Verdict: THE KRONOS INTERFERENCE twists facts and fiction into a heady and provocative adventure about time travel and humanity.
Doctor Jacob Newman is on his way to make a presentation at the Paris World Conference when a man, who claims to be a friend of his grandfather’s, stops him and asks him about “Landsberg”. Since this is a family secret, Newman says nothing and continues on his way.
Dr. Newman’s presentation reveals that he has discovered a way to recover and transmit memories from a dead or damaged brain using microscopic robots. Though many are astonished at his evidence of footage from a dying German soldier’s brain, Newman receives grave criticism for him showcasing the murder of a Holocaust victim. Newman explains that the strongest memories are the easiest to extract.
When Newman returns home, he finds that someone has delivered a box to him – a box containing his grandfather’s journal and reference to the “Landsberg” – the family plot to murder Hitler while he was still imprisoned in Landsberg prison. Newman is baffled by the coincidences but does not have time to follow up because days later he is in the South Pacific on a mission for the CIA examining Kronos – a sphere-like entity – that appears to have captured images from man’s history.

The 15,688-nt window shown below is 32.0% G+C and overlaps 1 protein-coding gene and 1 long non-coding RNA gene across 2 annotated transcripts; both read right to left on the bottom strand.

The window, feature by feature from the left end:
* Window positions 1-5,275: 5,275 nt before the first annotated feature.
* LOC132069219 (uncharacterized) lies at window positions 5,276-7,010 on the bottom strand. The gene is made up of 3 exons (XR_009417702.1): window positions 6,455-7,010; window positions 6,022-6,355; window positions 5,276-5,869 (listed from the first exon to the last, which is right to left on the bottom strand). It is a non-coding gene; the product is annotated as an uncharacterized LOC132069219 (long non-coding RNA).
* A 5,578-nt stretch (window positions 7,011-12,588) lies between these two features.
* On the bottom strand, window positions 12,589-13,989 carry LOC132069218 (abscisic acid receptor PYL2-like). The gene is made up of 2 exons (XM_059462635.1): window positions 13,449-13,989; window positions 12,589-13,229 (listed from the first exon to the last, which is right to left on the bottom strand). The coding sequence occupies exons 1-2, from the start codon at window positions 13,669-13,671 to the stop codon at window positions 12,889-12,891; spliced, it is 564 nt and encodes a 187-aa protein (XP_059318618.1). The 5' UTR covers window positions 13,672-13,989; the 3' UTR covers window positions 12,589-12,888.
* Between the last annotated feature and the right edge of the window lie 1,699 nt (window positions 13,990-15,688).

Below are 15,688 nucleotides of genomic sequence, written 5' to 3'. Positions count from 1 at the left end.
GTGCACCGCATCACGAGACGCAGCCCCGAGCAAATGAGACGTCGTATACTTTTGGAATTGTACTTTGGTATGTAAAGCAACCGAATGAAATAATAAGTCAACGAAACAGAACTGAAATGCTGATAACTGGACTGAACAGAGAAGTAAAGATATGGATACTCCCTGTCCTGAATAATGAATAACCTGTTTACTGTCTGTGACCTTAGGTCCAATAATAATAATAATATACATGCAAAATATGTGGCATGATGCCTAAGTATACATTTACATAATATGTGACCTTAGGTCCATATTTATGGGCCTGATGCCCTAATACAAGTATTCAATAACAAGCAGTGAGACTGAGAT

As Newman and the Kronos team attempt to crack the codes that unlock the mysterious message behind the entity’s images, Newman is drawn into a perilous, time-altering journey that could save, or destroy, his world.
Collaborating authors Edward Miller and J.B. Manas present an intricate, multi-faceted plot that brings together themes of time travel, parallel worlds, and man’s humanity (or lack thereof). Though time-travel concepts can sometimes be hard to wrap your head around, the authors manage to present the concepts of time travel relatively clearly, although sometimes the explanations are heavily driven by dialogue. The mostly grammatically clean and tight writing, pacing and well-organized chapters leave cliffhangers make for a fast-paced and suspenseful read.
Though the cast does not deter from the intriguing storyline, protagonist Jacob Newman is not as multi-faceted as the plot and could use a little more development in some areas. Though his appreciation of his family is part of his transformation, his love for them is a little contrived to make the plot work. He is either too nonchalant about his wife and her chemotherapy or overly sentimental about them, depending on the plot. The portrayal of Lauren Fox, the female team member, and Beez, the comic relief, are also a bit shallow and stereotypical, dragging down an otherwise strong plot.
Most intriguing is perhaps the descriptions of the past, the well-depicted street scenes and the meshing of fact and fiction about Hitler and his followers and the terror and they inflicted. In these scenes Newman’s character comes alive as he anguishes over his options with the knowledge and opportunities he has been given.
THE KRONOS INTERFERENCE twists facts and fiction into a heady and provocative adventure about time travel and humanity.
Reviewed by Maya Fleischmann for IndieReader